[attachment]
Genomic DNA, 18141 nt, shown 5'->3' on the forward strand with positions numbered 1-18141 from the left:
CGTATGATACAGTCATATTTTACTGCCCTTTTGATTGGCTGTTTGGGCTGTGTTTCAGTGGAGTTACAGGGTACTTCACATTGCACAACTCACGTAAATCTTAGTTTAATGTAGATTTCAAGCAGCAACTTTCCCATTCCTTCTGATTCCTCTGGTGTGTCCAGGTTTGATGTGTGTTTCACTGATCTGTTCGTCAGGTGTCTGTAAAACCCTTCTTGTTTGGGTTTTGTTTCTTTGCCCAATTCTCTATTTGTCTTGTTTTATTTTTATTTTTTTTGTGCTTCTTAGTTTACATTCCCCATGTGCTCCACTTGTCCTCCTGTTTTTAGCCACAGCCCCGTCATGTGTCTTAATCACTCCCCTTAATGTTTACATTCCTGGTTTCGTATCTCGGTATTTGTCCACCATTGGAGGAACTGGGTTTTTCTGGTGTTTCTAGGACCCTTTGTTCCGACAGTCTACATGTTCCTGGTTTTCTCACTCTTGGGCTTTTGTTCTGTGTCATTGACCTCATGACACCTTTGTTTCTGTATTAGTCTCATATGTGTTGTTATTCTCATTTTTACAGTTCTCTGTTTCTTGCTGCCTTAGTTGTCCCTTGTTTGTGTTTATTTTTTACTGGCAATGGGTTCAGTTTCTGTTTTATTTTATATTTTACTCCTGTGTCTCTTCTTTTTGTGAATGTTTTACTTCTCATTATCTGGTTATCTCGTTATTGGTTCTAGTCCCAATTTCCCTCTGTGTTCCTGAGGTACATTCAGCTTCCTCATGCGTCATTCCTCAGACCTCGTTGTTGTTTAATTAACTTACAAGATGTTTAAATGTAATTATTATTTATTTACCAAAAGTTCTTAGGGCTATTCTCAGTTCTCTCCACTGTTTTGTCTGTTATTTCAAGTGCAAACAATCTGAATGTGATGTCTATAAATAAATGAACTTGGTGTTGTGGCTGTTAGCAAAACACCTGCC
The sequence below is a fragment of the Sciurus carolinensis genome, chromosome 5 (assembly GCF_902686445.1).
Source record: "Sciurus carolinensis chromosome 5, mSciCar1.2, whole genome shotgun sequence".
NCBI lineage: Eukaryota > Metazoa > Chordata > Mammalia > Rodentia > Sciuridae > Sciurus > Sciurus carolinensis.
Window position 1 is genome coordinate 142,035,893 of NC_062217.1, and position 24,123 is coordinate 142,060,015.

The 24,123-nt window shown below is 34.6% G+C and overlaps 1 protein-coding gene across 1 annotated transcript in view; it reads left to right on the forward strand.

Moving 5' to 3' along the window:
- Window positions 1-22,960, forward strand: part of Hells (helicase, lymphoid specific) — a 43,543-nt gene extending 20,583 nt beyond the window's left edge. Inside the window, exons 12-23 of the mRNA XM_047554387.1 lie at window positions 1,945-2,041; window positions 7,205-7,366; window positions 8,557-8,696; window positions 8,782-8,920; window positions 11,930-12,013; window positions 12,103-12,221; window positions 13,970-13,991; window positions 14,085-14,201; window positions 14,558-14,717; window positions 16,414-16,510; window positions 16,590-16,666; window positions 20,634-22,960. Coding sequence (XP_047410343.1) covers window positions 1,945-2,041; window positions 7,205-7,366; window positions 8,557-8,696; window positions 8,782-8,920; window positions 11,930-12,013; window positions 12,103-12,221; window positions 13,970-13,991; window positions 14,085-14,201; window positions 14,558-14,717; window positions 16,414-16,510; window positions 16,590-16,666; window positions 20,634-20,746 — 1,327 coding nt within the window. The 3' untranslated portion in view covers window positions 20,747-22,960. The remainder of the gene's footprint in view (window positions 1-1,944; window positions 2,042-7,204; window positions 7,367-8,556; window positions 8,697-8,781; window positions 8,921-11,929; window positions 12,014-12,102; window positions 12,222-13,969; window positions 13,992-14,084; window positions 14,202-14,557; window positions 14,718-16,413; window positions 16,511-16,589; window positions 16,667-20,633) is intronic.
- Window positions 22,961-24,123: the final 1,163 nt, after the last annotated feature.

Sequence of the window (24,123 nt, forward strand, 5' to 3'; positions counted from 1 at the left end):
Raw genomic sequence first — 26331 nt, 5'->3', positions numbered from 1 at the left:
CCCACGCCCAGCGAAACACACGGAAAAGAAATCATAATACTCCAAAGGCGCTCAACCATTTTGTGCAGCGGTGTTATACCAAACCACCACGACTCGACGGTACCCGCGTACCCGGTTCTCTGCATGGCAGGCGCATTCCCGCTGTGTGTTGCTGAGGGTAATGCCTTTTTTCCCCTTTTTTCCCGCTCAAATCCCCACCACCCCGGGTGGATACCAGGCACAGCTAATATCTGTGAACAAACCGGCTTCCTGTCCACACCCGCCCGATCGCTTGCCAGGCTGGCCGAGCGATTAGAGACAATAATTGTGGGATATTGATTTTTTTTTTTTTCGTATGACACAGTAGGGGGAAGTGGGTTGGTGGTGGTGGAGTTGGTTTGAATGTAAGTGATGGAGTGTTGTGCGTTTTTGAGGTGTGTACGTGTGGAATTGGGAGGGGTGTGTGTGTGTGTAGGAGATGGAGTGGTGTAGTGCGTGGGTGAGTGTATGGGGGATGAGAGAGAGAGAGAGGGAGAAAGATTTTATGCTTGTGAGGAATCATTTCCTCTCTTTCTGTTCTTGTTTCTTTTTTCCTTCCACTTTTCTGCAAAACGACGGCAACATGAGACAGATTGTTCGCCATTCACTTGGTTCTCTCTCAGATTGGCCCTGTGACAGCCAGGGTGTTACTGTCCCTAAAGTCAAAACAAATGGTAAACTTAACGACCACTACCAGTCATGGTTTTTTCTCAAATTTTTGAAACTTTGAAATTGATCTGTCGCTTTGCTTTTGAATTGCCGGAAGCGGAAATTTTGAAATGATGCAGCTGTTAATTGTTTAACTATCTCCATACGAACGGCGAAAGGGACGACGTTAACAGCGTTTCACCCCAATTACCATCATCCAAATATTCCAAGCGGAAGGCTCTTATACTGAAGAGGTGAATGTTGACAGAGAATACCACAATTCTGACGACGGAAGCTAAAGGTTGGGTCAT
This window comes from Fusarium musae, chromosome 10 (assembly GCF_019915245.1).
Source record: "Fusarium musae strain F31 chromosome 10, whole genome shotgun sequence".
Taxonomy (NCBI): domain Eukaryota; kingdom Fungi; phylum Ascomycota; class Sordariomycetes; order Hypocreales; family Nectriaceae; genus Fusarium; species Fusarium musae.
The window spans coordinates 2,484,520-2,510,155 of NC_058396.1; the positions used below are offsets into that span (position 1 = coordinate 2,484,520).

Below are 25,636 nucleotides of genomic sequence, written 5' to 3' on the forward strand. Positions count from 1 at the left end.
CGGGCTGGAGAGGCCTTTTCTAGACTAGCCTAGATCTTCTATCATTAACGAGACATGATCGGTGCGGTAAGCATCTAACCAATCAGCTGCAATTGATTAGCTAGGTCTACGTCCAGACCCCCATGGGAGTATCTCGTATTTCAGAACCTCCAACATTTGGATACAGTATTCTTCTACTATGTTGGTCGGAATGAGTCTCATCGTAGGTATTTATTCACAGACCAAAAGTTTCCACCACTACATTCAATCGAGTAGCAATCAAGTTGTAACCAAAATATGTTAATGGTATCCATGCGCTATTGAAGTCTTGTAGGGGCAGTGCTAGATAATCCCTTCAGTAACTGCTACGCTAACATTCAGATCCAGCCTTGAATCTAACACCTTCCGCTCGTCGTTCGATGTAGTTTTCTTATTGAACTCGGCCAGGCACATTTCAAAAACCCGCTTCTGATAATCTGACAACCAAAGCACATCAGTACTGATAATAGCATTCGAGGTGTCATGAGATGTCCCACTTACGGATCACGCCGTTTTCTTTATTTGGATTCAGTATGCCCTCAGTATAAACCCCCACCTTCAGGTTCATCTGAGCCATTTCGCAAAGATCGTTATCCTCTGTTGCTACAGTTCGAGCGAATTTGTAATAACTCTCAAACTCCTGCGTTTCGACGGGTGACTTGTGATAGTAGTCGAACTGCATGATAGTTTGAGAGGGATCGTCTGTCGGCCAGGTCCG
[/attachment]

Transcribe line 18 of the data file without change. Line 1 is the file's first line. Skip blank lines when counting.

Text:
Below are 25,636 nucleotides of genomic sequence, written 5' to 3' on the forward strand. Positions count from 1 at the left end.